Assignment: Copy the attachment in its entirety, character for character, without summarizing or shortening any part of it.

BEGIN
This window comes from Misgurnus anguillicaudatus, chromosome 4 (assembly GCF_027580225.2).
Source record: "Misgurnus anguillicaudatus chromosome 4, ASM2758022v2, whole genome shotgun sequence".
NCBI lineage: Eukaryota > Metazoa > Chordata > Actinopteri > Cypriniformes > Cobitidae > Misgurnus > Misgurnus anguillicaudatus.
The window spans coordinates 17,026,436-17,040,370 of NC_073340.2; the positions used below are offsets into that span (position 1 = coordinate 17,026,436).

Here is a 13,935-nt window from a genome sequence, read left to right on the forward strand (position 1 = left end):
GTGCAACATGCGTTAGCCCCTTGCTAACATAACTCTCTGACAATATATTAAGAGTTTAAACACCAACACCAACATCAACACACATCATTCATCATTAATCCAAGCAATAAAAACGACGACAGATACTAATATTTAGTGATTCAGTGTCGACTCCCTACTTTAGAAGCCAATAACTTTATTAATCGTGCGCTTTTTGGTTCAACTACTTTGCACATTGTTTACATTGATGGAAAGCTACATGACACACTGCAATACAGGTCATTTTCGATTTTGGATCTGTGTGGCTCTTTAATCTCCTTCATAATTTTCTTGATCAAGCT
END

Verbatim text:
This window comes from Misgurnus anguillicaudatus, chromosome 4 (assembly GCF_027580225.2).
Source record: "Misgurnus anguillicaudatus chromosome 4, ASM2758022v2, whole genome shotgun sequence".
NCBI lineage: Eukaryota > Metazoa > Chordata > Actinopteri > Cypriniformes > Cobitidae > Misgurnus > Misgurnus anguillicaudatus.
The window spans coordinates 17,026,436-17,040,370 of NC_073340.2; the positions used below are offsets into that span (position 1 = coordinate 17,026,436).

Here is a 13,935-nt window from a genome sequence, read left to right on the forward strand (position 1 = left end):
GTGCAACATGCGTTAGCCCCTTGCTAACATAACTCTCTGACAATATATTAAGAGTTTAAACACCAACACCAACATCAACACACATCATTCATCATTAATCCAAGCAATAAAAACGACGACAGATACTAATATTTAGTGATTCAGTGTCGACTCCCTACTTTAGAAGCCAATAACTTTATTAATCGTGCGCTTTTTGGTTCAACTACTTTGCACATTGTTTACATTGATGGAAAGCTACATGACACACTGCAATACAGGTCATTTTCGATTTTGGATCTGTGTGGCTCTTTAATCTCCTTCATAATTTTCTTGATCAAGCT